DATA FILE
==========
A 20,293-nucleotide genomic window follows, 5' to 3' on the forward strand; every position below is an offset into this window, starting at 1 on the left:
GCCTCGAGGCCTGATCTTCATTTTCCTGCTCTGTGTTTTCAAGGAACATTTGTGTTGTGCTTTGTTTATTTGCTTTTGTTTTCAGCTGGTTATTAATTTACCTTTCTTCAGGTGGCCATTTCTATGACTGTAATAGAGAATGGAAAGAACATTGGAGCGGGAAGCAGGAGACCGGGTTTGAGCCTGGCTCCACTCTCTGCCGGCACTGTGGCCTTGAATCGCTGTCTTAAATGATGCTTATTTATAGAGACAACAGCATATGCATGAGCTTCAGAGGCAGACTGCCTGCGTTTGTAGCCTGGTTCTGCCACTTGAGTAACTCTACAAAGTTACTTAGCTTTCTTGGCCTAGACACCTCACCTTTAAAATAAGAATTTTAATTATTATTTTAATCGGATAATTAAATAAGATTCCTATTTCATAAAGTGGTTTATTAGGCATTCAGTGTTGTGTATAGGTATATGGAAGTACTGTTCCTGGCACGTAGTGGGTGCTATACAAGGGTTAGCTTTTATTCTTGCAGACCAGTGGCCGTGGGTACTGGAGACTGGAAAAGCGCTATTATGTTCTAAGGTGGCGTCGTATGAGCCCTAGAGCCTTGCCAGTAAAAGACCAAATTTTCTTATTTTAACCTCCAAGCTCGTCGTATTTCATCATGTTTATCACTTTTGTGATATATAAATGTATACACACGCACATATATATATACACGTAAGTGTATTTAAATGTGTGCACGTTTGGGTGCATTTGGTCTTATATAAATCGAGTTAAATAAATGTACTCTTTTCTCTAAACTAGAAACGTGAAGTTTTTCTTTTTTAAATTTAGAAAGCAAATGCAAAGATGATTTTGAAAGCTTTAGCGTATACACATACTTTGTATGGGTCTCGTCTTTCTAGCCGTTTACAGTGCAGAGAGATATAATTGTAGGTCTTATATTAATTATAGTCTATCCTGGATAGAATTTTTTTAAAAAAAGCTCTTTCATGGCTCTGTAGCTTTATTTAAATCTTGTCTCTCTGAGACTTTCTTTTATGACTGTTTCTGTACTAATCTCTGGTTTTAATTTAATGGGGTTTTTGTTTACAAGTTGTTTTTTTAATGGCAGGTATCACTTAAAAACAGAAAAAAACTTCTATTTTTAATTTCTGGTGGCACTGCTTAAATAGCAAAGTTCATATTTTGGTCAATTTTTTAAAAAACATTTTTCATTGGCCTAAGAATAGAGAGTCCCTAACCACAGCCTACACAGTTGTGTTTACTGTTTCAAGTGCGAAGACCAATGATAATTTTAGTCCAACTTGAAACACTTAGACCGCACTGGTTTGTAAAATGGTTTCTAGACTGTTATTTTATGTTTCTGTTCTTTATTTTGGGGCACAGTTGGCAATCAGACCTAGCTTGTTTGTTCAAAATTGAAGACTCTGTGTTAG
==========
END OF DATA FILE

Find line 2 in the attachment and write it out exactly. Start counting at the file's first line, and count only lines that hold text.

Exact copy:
GCCTCGAGGCCTGATCTTCATTTTCCTGCTCTGTGTTTTCAAGGAACATTTGTGTTGTGCTTTGTTTATTTGCTTTTGTTTTCAGCTGGTTATTAATTTACCTTTCTTCAGGTGGCCATTTCTATGACTGTAATAGAGAATGGAAAGAACATTGGAGCGGGAAGCAGGAGACCGGGTTTGAGCCTGGCTCCACTCTCTGCCGGCACTGTGGCCTTGAATCGCTGTCTTAAATGATGCTTATTTATAGAGACAACAGCATATGCATGAGCTTCAGAGGCAGACTGCCTGCGTTTGTAGCCTGGTTCTGCCACTTGAGTAACTCTACAAAGTTACTTAGCTTTCTTGGCCTAGACACCTCACCTTTAAAATAAGAATTTTAATTATTATTTTAATCGGATAATTAAATAAGATTCCTATTTCATAAAGTGGTTTATTAGGCATTCAGTGTTGTGTATAGGTATATGGAAGTACTGTTCCTGGCACGTAGTGGGTGCTATACAAGGGTTAGCTTTTATTCTTGCAGACCAGTGGCCGTGGGTACTGGAGACTGGAAAAGCGCTATTATGTTCTAAGGTGGCGTCGTATGAGCCCTAGAGCCTTGCCAGTAAAAGACCAAATTTTCTTATTTTAACCTCCAAGCTCGTCGTATTTCATCATGTTTATCACTTTTGTGATATATAAATGTATACACACGCACATATATATATACACGTAAGTGTATTTAAATGTGTGCACGTTTGGGTGCATTTGGTCTTATATAAATCGAGTTAAATAAATGTACTCTTTTCTCTAAACTAGAAACGTGAAGTTTTTCTTTTTTAAATTTAGAAAGCAAATGCAAAGATGATTTTGAAAGCTTTAGCGTATACACATACTTTGTATGGGTCTCGTCTTTCTAGCCGTTTACAGTGCAGAGAGATATAATTGTAGGTCTTATATTAATTATAGTCTATCCTGGATAGAATTTTTTTAAAAAAAGCTCTTTCATGGCTCTGTAGCTTTATTTAAATCTTGTCTCTCTGAGACTTTCTTTTATGACTGTTTCTGTACTAATCTCTGGTTTTAATTTAATGGGGTTTTTGTTTACAAGTTGTTTTTTTAATGGCAGGTATCACTTAAAAACAGAAAAAAACTTCTATTTTTAATTTCTGGTGGCACTGCTTAAATAGCAAAGTTCATATTTTGGTCAATTTTTTAAAAAACATTTTTCATTGGCCTAAGAATAGAGAGTCCCTAACCACAGCCTACACAGTTGTGTTTACTGTTTCAAGTGCGAAGACCAATGATAATTTTAGTCCAACTTGAAACACTTAGACCGCACTGGTTTGTAAAATGGTTTCTAGACTGTTATTTTATGTTTCTGTTCTTTATTTTGGGGCACAGTTGGCAATCAGACCTAGCTTGTTTGTTCAAAATTGAAGACTCTGTGTTAG